We did some research to help you put your best foot forward when you virtually walk into the room for a video interview. Here are 9 tips to help you make a good impression:
- Do your research: Don't forget the basics. Apart from shaking hands, everything you know about traditional interviews is relevant. That means you should Google the practice to get a feel for its style, learn about the demographics of the area, check if your interviewer has a LinkedIn profile, have a chat with one or two doctors who work at the practice and generally do your homework.
- Decide on your equipment: Avoid using a mobile phone or tablet camera if you can. Preferably use a laptop with a built-in camera or a desktop with a tried and tested camera set up. Try out different sound scenarios. Many people achieve better results with the computer's speaker and microphone than with headphones. Remember that each additional piece of equipment is an extra point of potential failure during the interview. Tips: Check that your laptop is fully charged or connected to a power outlet and turn off notifications during the interview.
- Choose a setting: The rule of thumb is that your interview station should be quiet, bright and private. You don't want distractions like a pet walking into shot or a child asking for a snack. It's best to keep your background as plain as possible. A blank wall is excellent, but a neat bookshelf is also OK, as are tasteful pictures on the wall. Some video programs allow you to insert a virtual background to protect your privacy but resist the temptation to show off your individuality.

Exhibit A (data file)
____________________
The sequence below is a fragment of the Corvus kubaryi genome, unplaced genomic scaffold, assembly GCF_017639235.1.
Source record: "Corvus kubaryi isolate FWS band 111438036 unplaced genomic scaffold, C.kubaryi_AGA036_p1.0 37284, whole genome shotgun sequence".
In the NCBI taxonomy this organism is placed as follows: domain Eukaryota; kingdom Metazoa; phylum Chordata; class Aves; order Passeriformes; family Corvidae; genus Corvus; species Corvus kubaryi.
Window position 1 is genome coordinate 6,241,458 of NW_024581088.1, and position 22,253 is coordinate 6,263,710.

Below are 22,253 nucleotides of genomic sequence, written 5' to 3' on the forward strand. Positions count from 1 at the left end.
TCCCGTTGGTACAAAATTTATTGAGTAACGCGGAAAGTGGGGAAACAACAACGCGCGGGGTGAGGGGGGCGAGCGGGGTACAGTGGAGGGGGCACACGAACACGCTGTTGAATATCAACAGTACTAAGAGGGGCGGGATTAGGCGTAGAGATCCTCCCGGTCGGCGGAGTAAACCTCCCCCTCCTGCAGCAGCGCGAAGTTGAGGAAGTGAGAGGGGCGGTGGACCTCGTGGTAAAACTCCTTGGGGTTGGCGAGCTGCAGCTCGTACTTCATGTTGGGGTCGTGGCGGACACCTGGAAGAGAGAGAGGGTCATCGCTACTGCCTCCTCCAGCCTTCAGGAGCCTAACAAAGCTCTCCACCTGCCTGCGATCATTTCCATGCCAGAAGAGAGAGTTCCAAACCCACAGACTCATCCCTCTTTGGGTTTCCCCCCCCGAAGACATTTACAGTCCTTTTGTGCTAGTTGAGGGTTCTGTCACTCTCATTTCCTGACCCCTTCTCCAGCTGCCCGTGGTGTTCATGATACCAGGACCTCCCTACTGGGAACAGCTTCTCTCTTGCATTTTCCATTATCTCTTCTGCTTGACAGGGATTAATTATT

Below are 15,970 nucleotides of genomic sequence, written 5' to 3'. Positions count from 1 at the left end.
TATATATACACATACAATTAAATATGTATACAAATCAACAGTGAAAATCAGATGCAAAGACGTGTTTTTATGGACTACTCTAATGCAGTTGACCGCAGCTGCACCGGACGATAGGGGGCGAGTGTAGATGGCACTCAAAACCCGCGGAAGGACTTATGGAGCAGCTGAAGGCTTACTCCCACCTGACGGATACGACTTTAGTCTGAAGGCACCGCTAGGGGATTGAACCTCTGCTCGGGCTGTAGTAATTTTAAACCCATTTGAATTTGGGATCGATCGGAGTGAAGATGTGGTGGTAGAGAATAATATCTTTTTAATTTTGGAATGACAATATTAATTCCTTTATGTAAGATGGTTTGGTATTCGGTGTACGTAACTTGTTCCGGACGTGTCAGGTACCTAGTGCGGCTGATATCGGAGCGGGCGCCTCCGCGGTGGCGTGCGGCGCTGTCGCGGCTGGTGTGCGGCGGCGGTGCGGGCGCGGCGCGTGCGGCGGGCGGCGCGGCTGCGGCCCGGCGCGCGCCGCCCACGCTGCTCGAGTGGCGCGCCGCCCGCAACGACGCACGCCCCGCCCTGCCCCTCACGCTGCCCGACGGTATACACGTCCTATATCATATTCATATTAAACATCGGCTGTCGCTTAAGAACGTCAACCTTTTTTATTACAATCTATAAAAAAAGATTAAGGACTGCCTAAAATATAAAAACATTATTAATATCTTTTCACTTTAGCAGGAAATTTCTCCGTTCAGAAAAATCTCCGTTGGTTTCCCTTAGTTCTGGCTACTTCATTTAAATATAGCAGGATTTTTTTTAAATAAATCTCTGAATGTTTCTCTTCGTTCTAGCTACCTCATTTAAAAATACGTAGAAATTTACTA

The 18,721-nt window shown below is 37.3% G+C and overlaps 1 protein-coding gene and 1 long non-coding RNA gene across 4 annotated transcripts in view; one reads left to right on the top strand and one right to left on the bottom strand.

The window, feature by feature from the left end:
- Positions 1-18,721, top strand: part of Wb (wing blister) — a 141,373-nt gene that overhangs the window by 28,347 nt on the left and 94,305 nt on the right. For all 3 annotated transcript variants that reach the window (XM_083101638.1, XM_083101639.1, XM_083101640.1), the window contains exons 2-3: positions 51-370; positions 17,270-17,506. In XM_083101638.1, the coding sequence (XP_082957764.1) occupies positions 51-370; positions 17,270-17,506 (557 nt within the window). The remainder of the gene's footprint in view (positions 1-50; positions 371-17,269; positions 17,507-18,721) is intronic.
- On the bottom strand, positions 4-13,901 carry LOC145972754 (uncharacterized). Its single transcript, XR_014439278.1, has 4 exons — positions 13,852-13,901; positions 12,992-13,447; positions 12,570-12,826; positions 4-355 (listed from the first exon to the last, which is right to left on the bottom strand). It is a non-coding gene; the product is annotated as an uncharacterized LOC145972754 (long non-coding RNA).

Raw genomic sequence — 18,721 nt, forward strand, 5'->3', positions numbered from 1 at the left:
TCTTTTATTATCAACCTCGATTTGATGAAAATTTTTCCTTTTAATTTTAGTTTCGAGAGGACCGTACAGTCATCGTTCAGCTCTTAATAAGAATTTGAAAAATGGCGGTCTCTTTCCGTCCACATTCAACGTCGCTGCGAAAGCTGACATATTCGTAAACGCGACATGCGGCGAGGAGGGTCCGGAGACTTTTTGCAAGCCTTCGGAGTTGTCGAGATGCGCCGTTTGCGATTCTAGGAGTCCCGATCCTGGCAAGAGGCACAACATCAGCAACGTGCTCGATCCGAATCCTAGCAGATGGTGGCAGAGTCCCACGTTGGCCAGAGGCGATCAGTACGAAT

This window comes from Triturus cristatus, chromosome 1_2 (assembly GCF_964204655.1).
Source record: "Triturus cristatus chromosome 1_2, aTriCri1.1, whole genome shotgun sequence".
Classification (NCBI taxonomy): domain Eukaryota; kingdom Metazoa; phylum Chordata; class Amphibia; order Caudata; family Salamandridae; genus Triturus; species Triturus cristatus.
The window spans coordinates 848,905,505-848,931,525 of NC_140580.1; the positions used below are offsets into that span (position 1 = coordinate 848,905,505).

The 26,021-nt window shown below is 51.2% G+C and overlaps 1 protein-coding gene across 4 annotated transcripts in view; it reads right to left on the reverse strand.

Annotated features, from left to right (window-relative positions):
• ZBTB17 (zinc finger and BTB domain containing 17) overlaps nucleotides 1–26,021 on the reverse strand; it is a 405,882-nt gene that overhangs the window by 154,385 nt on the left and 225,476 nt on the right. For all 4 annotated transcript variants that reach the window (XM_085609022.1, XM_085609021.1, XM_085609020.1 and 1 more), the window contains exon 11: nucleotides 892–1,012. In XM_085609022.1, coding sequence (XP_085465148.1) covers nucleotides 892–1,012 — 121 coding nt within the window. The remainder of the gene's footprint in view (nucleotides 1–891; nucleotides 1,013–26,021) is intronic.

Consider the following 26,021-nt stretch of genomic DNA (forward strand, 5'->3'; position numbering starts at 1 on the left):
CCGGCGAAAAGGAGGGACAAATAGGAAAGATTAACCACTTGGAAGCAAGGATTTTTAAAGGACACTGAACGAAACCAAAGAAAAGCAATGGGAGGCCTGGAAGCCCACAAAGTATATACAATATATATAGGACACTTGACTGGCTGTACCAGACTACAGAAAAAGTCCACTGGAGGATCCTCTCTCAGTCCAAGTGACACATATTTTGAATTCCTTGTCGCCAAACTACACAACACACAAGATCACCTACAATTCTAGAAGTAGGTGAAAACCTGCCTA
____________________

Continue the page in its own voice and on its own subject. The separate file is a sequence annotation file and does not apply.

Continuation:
- Lighting: Make sure your face is well lit. Natural light is best, but ensure there will not be bright sunlight shining into the room, especially not from behind you. If natural light isn't an option, you can use strategically placed lamps in front of you or to the side. You can also achieve good results with overhead ceiling lights. Don't forget to experiment before the interview.
- Camera angle: Ensure the camera is parallel to the floor and pointing straight at your eyes. You might need to place your laptop on your copy of Murtagh's General Practice to achieve this. You also want your face to be in the middle of the frame, vertically and horizontally, and to take up at least half the space. Tip: Look at the camera rather than at the screen when you are talking to ensure you are making eye contact with your interviewer.
- Make-up: Consider using some face powder to remove camera shine, and that includes men. Nobody's going to know if you are wearing translucent powder. Tip: If you are using Zoom, you can click on the video settings button and click to activate the “touch up my appearance” button. This will soften your face slightly.
- Clothing: Choose a colour that contrasts with the background, but white, bright red and all-black outfits are contraindicated for the camera. Also avoid busy checks, small polka dots, paisley, houndstooth, chevron and sequins. If you wear a necktie, choose a single colour or one with broad stripes.
- Remind your household: If you live with other people, let them know when and where you are interviewing. Remind everyone before the interview starts and put a do not disturb sign on the door. Remember, that you may be expected to conduct video consults from home in the new role and the interviewer will want to be reassured that you have a private space in which to work.
- Test: Test your equipment and set up a mock interview with a friend, preferably at the same time of day that your interview will take place. Also, practise using the teleconferencing program chosen by your prospective employer. Each one has its quirks, and you don't want to be distracted by technical difficulties on the big day.